27 OCTOBER 1894, Page 2

It is by no means impossible that the illness of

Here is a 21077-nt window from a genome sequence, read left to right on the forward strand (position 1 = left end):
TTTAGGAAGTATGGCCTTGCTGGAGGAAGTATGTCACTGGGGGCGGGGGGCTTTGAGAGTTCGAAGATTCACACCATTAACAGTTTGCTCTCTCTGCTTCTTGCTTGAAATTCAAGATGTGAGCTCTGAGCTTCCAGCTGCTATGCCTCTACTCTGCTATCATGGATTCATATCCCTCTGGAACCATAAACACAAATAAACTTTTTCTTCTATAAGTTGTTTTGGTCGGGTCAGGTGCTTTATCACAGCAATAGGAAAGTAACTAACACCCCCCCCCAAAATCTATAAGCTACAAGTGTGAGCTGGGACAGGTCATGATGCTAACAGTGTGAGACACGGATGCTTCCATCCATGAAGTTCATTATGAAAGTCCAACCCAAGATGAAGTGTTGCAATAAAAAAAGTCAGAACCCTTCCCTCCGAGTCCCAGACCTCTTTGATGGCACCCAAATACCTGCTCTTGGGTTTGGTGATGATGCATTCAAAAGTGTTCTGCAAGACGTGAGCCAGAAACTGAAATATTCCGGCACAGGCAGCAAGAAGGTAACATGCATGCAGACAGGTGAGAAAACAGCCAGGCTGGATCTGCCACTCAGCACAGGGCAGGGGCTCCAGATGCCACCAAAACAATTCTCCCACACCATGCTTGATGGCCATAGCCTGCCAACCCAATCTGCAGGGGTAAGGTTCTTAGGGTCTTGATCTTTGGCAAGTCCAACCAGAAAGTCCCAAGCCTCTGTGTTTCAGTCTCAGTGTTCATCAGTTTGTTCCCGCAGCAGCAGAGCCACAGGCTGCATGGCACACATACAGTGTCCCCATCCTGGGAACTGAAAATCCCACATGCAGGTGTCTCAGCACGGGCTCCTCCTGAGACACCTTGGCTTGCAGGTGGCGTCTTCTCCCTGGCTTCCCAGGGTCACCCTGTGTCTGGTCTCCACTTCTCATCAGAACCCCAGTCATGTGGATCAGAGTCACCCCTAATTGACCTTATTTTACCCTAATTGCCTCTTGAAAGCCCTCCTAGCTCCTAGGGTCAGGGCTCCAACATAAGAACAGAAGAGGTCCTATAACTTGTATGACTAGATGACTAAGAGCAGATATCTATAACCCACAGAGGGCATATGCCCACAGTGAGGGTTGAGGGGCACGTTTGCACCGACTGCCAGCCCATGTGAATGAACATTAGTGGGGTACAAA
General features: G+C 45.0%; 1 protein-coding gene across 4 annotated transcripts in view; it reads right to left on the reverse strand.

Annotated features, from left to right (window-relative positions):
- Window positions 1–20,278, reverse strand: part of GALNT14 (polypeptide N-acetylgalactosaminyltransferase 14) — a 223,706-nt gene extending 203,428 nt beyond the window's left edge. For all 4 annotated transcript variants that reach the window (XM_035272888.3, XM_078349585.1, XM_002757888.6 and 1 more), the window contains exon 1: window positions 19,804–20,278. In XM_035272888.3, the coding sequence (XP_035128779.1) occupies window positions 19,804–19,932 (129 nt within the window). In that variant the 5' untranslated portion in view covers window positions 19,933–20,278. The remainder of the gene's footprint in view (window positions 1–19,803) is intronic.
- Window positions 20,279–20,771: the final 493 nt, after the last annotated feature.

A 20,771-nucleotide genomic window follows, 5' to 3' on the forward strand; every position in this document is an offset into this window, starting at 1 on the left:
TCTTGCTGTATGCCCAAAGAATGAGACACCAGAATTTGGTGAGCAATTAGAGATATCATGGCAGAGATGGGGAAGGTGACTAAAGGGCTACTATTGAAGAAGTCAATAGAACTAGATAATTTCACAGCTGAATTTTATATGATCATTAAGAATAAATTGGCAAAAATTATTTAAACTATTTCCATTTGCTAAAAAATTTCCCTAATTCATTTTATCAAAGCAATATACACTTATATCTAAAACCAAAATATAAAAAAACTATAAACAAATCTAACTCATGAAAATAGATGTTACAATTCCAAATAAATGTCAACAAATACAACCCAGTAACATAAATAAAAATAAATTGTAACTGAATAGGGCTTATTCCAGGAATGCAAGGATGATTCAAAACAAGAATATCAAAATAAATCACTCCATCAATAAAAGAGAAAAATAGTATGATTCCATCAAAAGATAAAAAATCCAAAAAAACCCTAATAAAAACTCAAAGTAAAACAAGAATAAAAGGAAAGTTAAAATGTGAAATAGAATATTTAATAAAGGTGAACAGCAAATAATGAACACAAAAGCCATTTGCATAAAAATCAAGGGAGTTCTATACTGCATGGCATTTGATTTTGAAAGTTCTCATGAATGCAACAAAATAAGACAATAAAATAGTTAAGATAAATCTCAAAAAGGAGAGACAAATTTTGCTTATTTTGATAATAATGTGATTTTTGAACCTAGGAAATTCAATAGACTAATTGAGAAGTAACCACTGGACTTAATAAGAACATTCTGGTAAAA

the Czar may have an influence upon the fate of Madagascar. There is a hitch somewhere, for although M. Le Myre de Vilers took with him complete instructions and an ultimatum, telegrams of unusual length are now passing, and the ulti- matum is not to be presented just yet. The new Resident is to ascertain first whether the Government of Antana- narivo will not yield without the necessity of a direct resort to force. In the event of its refusal, force must be em- ployed; hat this necessitates an appeal to the Chamber, which may hesitate in its response. While Alexander III. ruled, peace was secure, and France, being unopposed by England, might act freely ; but with Europe in uncertainty, the Chamber may be disinclined to seclude a division of the Army and a section of the Fleet by employing them in a South African war. These conquests beyond sea are not popular with the peasantry, who think their children will be killed or invalided ; while they do not obtain any of the "concessions" or appointments in which Paris finds a compensation. M. Chlmenceau would be: furiously opposed to the whole plan, and though he is no longer in the Chamber, he is still editor of La justice.